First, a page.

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Excellence In Professional Selling

Talking to the Chief

Executive Selling Tips

Dealing with the ultimate decision makers is the most expedient way to sell your company’s product or service. Sometimes, the decision-making process is delegated to individuals within various parts of a company’s hierarchy. They are tasked with the evaluation and selection of a product or service. However, depending on the size or complexity of a purchase, some decisions will rest solely upon executive-level management. For example, a Chief Information Officer will be the one involved in selecting a corporate communications system that affects over 20,000 employees worldwide. Likewise, the Chief Financial Officer of a company will probably be the one who decides what accounting firm to use to ensure they are complying with appropriate SEC regulations. 

Selling on an executive level has obvious advantages.  You’ll know you’re dealing with the person who will ultimately sign off on your proposal. However, even the most experienced sales professionals need to keep some important points in mind. Executives have different needs than mid-level managers or other people with authority in an organization.  Over the years, research has shown that while executives share many traits with those who work for them, they also have particular needs that must be addressed. 

Listed below are some important pointers and guidelines that should be followed with selling at the executive level:

  • Use Your Time Wisely - Your sales meetings need to be well-organized and concise. You should consider yourself blessed if you were able to finally make it in front of a member of the executive team. Make most of your time and use it wisely. Executives are busy and don’t want to feel like their time is wasted.
  • Put on Your Best – When you deal with executives, you need to meet a higher standard than when dealing with lower level-decision makers. Executives do tend to be more judgmental and critical. When meeting with an executive, put on your best show to impress key decision-makers.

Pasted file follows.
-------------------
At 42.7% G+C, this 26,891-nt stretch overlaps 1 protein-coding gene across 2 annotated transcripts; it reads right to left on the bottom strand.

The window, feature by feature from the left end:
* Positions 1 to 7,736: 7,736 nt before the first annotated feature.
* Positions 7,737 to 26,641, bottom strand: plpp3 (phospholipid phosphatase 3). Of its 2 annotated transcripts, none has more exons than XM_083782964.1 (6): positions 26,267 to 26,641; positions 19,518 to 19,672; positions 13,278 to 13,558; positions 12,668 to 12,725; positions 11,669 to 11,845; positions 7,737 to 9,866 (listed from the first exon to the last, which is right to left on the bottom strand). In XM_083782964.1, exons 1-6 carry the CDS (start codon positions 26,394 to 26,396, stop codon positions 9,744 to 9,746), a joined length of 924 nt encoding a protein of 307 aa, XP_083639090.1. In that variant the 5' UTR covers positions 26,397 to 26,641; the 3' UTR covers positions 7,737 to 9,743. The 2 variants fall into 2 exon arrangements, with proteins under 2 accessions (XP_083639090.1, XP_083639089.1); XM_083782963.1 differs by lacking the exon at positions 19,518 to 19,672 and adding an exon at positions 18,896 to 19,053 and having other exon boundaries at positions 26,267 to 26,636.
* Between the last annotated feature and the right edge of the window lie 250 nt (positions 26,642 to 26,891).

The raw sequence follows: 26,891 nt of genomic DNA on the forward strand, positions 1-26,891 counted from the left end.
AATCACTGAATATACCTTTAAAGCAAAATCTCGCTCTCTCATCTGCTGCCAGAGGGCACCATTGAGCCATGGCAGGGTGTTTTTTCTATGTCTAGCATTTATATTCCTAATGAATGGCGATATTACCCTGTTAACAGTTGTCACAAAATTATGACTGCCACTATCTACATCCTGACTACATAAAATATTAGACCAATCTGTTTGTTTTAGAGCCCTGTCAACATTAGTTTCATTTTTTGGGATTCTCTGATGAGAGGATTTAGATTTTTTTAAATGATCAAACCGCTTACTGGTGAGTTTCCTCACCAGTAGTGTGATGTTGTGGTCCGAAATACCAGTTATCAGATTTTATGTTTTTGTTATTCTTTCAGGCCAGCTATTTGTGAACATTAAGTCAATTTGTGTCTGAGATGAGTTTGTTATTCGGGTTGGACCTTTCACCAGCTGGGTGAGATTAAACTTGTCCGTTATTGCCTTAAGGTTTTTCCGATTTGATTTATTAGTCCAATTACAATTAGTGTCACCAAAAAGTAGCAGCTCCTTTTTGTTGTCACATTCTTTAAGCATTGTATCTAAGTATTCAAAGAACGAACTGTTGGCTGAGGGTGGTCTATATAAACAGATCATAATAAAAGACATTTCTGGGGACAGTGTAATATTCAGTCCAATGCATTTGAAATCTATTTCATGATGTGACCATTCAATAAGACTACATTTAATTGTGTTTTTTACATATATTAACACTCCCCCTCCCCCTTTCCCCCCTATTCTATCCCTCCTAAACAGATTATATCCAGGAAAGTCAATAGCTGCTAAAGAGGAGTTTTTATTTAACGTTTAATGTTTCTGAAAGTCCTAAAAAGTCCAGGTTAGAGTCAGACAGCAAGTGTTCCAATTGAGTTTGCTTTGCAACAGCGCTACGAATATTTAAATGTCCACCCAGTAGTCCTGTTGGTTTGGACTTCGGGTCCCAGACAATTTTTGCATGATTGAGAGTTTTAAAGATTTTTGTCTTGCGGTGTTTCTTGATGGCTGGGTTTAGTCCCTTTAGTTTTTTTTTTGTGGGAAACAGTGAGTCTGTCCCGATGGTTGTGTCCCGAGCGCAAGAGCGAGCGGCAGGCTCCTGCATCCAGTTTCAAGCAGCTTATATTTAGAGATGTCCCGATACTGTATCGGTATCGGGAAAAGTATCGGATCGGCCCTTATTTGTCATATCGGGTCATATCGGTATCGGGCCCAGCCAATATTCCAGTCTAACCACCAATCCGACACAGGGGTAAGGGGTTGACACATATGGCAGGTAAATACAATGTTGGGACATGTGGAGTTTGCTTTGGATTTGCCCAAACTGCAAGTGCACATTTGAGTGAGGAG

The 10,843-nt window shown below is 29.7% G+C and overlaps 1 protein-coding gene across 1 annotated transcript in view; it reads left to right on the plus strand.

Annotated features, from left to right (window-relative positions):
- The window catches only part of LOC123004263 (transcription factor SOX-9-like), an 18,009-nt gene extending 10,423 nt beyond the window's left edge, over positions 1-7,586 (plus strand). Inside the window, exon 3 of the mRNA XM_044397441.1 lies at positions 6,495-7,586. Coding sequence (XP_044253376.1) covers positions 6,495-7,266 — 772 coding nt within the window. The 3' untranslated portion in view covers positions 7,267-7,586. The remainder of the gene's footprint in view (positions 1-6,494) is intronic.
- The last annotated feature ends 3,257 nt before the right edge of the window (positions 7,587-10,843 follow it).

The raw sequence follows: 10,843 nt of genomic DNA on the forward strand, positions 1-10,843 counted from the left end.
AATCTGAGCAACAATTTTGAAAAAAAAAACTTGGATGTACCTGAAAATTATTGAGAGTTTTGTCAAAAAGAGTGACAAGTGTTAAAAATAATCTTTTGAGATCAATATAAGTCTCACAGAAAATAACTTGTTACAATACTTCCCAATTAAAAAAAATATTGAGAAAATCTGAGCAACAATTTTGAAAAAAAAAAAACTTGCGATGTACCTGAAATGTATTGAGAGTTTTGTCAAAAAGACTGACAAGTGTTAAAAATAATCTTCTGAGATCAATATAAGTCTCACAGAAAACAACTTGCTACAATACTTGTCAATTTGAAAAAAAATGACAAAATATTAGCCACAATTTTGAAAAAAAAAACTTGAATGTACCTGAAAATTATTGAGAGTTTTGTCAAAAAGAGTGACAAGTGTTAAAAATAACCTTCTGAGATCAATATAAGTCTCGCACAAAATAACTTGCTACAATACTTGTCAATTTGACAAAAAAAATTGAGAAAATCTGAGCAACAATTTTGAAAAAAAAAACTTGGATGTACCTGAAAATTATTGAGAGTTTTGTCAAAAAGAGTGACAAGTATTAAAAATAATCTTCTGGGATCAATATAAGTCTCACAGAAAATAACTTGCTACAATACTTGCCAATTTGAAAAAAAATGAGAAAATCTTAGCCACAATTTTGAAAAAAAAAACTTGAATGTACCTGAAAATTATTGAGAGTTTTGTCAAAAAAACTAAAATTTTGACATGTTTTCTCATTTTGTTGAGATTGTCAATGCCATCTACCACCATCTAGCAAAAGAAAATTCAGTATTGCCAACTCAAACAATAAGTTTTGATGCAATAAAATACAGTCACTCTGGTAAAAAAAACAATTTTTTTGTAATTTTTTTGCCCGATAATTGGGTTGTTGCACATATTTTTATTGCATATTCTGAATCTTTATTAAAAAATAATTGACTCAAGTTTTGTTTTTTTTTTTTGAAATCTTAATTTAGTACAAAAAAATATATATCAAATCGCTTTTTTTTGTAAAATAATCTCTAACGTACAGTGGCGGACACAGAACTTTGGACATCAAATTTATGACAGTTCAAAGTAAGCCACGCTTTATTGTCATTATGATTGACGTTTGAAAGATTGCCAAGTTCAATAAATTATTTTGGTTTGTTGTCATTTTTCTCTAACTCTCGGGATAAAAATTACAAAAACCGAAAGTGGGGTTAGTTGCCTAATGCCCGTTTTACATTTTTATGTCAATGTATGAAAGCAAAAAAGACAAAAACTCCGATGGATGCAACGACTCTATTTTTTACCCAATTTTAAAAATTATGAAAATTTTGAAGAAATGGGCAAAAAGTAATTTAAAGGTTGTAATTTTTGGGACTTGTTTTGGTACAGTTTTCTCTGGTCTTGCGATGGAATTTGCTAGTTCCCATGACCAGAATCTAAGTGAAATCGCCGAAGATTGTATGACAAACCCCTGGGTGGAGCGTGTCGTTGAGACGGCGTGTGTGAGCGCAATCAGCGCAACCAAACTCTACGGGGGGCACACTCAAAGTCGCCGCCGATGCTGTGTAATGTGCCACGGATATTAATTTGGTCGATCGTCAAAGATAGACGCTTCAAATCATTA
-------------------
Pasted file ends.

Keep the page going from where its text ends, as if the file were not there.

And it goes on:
• Follow the Boy Scout Motto – Be prepared.  Executives don’t want to fool around with someone who isn’t ready for a meeting.  They expect you to be able to provide answers or at least be able to track them down.  Knowledge and preparedness is crucial.  Executives want to hear from subject matter experts and those with an in-depth and strategic understanding of the topic at hand.  If necessary, bring along a technical expert or someone who can provide more in-depth detail.  Don’t bring a warm body… bring one of your sharpest colleagues.
  • Look for the Right Hook – Executives may hit you with a question out of left field.  When going into a meeting, expect the unexpected.  A meeting may take a completely different direction.  This is something that can happen after the sale, too.  Learn how to think on your feet.  Executives respect those individuals who are able to quickly adapt to a changing situation.
  • Be Professional – No matter what you do, be professional.  Professionalism applies to your wardrobe, behavior, communication and preparedness.
  • Maintain Integrity – Executives look to do business with those who will act ethically and with integrity.  Mind your Ps and Qs and make sure that you follow through on your commitments, don’t make promises you can’t keep and avoid badmouthing other competitors. 
  • Speak to their Strategic Concerns – When discussing the benefits of your product or service, speak the executive’s language.  They’re concerned with business issues.  Use benefit statements and speak to the business issues of greatest concern to them.
  • Loosen Up – While some nervousness is to be expected, don’t become overwhelmed. Executives will see right through someone who is in over their head. Try to maintain your general personality but do so in a professional manner. Just be yourself and do what you do best without being too stuffy or wooden. 

Remember, selling to executives means you are dealing with those who can make or break a deal.  They are the ones who ultimately sign the checks.  Selling to executives requires extra preparation and skill but the financial rewards can be larger and much more lucrative.

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